The rise (and rise) of wire costs
Some large build-outs of transmission and distribution equipment more than pay for themselves, such as very high-voltage lines from strong renewable resource areas to high load areas. Universal resistance to T&D infrastructure build-out is foolish.
But the overall level of increase in T&D spending and annual rate-base payback versus flat U.S. load is suspect and unsustainable — and would still be high even without these prominent high-voltage build-outs. For instance, in ERCOT territory in Texas, the transmission cost recovery tariff increased by about 5 percent per year (~3x inflation) over 10 of the past 13 years, with the three years excluded being those in which ERCOT’s prominent high-voltage build-out project were added to the ERCOT rate base.
For more than 100 years, the majority of residential power bills were linked to wholesale energy costs. This made volumetric-only residential bills a fairly reasonable approach. Now, however, three-quarters of residential power bills are composed of “other costs” (see Figure 1 below). These costs are primarily tied to payback on transmission and distribution sunk costs, such as wires, towers, poles and substations.
Figure 1: Cost and cost share of average U.S. residential power bill
In fact, on a national basis, these other costs have risen on average by nearly five times the U.S. inflationary rate (~8 percent per year) since 2007 with no increase in national load to dilute down the cost increases in power bill rates. Only a few states (most notably California and New York) have taken material action to manage these escalating costs with new regulatory structures to better allow for demand response, storage and other new technology solutions.
And even where action is being taken, wires cost escalation is a train running downhill. When the emergency brake is pulled, it still takes a long time to stop the momentum, not to mention reverse it.
Having NCP- and CP-responsive technologies will be critical to lowering costs to the consumer as the vast majority of value in the system going forward will be dominated by NCP- and CP-associated T&D infrastructure costs.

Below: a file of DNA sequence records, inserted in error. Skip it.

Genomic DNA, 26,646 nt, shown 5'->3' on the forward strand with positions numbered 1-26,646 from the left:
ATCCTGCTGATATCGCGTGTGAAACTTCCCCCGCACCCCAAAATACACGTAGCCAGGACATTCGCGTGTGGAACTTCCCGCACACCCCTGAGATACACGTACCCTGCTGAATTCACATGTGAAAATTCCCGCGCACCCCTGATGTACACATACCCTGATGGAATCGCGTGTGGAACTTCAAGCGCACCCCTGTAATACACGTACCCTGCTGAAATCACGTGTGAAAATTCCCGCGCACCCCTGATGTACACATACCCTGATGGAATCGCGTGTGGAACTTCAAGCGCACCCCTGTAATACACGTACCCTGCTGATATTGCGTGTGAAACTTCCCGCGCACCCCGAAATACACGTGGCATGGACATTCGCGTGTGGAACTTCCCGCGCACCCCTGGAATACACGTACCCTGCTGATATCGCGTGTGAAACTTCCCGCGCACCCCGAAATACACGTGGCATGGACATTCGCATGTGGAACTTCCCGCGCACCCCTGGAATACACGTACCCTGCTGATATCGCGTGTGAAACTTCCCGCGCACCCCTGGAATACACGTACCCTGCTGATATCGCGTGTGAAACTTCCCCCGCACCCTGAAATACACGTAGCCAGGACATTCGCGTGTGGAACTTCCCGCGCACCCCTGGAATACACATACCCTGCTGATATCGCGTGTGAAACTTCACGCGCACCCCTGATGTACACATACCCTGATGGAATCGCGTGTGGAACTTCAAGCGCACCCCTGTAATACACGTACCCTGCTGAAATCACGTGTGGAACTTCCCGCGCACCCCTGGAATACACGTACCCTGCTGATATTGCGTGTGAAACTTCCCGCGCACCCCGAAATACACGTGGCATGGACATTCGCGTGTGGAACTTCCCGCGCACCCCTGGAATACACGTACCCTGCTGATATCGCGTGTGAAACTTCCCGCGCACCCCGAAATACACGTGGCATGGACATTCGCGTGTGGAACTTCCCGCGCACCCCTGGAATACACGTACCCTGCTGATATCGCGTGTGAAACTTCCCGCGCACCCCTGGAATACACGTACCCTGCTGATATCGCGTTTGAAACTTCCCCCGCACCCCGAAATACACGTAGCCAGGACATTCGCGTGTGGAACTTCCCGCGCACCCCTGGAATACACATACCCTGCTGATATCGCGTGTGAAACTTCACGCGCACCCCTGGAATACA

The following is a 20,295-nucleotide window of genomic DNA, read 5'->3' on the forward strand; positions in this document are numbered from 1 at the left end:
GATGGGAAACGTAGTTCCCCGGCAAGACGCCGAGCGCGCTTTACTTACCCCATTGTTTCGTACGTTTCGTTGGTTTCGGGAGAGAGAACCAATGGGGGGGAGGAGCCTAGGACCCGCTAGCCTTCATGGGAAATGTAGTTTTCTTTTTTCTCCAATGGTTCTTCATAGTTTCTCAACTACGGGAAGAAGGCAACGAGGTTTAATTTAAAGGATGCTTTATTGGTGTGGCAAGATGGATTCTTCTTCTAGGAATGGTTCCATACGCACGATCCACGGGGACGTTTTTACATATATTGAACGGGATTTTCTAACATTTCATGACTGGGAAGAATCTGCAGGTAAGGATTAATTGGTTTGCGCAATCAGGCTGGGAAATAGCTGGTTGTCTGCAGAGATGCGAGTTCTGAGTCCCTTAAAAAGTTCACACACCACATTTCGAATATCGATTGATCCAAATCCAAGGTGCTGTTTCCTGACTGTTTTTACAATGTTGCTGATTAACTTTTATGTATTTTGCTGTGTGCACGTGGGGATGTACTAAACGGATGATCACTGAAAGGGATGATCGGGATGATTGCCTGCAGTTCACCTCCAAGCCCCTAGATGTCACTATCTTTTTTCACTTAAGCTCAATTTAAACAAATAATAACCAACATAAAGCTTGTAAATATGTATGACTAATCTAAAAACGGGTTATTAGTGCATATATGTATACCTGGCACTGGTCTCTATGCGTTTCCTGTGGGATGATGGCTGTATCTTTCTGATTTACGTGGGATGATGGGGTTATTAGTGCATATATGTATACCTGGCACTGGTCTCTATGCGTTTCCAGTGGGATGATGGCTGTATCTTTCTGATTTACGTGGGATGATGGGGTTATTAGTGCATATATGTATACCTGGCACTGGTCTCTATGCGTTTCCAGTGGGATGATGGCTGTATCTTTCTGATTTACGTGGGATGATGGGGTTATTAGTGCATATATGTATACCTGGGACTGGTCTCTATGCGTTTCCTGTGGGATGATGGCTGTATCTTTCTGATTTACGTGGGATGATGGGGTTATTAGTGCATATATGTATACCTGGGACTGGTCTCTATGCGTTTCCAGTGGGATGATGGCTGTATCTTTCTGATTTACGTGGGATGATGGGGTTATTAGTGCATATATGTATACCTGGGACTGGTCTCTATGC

The reality is that smart home control systems, batteries and electric water heaters will never reach their sales potential under the current approach to calculating residential power bills.
It’s time for those companies, particularly large-balance-sheet entrants (e.g., Amazon Echo, Google Home) to start thinking about their relationship with state public utility commissions and their billions of dollars of unrealized revenue stemming from the lack of three-part rates. CP-based rates, in particular, can pay out extremely well, with the opportunity to push a homeowner’s $/kWCP cost nearly to zero.
Instead of advocating for CP-based rates for none (such as removing these rates from large commercial and industrial accounts), consumer advocacy groups should be pushing for CP-based rates for all.
Many citizens will prefer the simplicity of volumetric rates and may not be ready to adopt some technologies that lower bills based on three-part rates. That’s fine, and it’s why any new billing options should be just that — optional. Consumers should be able to choose between options for how their power bill is structured and not be forever committed to one or the other.
Allowing price signals to more clearly reflect the costs of the power grid will help to lower residential energy bills for those who procure the right in-home technologies. It will also reduce the need for future grid upgrades, thus providing the double benefit of also reducing the cost of future residential energy bills for all.
The need to offer opt-in three-part rates to electricity consumers has never been more pressing. Transmission and distribution costs now dramatically outweigh wholesale energy costs, at nearly three to one, and they are relentlessly increasing. Meanwhile, the technological solutions now available to us to manage and respond to these costs with three-part rates are smarter, cheaper and more readily implementable than ever before.